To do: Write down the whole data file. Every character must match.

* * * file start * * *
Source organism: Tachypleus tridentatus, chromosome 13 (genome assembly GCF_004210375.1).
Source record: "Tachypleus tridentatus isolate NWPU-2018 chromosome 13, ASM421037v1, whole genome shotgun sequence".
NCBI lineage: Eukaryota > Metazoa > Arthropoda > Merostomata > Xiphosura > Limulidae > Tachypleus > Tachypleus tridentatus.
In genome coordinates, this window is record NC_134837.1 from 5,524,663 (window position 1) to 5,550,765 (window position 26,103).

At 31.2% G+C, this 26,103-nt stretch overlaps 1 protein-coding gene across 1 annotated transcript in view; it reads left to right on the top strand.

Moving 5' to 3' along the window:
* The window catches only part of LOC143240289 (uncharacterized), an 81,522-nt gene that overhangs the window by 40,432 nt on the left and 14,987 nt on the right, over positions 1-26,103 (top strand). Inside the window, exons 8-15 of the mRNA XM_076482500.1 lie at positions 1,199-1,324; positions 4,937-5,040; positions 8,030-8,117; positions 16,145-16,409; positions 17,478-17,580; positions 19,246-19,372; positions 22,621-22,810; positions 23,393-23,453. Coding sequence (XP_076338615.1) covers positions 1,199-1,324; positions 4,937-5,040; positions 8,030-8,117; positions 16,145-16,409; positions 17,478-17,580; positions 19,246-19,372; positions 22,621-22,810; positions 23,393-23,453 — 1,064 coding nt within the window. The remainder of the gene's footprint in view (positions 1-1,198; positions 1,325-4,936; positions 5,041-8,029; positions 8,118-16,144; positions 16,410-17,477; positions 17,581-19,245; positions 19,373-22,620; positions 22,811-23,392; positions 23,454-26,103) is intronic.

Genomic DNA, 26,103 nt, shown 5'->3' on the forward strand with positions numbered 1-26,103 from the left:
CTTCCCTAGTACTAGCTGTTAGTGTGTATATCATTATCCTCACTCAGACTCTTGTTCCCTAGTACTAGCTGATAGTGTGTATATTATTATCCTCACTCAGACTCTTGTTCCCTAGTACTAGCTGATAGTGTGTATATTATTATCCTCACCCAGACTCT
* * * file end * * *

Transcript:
Source organism: Tachypleus tridentatus, chromosome 13 (genome assembly GCF_004210375.1).
Source record: "Tachypleus tridentatus isolate NWPU-2018 chromosome 13, ASM421037v1, whole genome shotgun sequence".
NCBI lineage: Eukaryota > Metazoa > Arthropoda > Merostomata > Xiphosura > Limulidae > Tachypleus > Tachypleus tridentatus.
In genome coordinates, this window is record NC_134837.1 from 5,524,663 (window position 1) to 5,550,765 (window position 26,103).

At 31.2% G+C, this 26,103-nt stretch overlaps 1 protein-coding gene across 1 annotated transcript in view; it reads left to right on the top strand.

Moving 5' to 3' along the window:
* The window catches only part of LOC143240289 (uncharacterized), an 81,522-nt gene that overhangs the window by 40,432 nt on the left and 14,987 nt on the right, over positions 1-26,103 (top strand). Inside the window, exons 8-15 of the mRNA XM_076482500.1 lie at positions 1,199-1,324; positions 4,937-5,040; positions 8,030-8,117; positions 16,145-16,409; positions 17,478-17,580; positions 19,246-19,372; positions 22,621-22,810; positions 23,393-23,453. Coding sequence (XP_076338615.1) covers positions 1,199-1,324; positions 4,937-5,040; positions 8,030-8,117; positions 16,145-16,409; positions 17,478-17,580; positions 19,246-19,372; positions 22,621-22,810; positions 23,393-23,453 — 1,064 coding nt within the window. The remainder of the gene's footprint in view (positions 1-1,198; positions 1,325-4,936; positions 5,041-8,029; positions 8,118-16,144; positions 16,410-17,477; positions 17,581-19,245; positions 19,373-22,620; positions 22,811-23,392; positions 23,454-26,103) is intronic.

Genomic DNA, 26,103 nt, shown 5'->3' on the forward strand with positions numbered 1-26,103 from the left:
CTTCCCTAGTACTAGCTGTTAGTGTGTATATCATTATCCTCACTCAGACTCTTGTTCCCTAGTACTAGCTGATAGTGTGTATATTATTATCCTCACTCAGACTCTTGTTCCCTAGTACTAGCTGATAGTGTGTATATTATTATCCTCACCCAGACTCT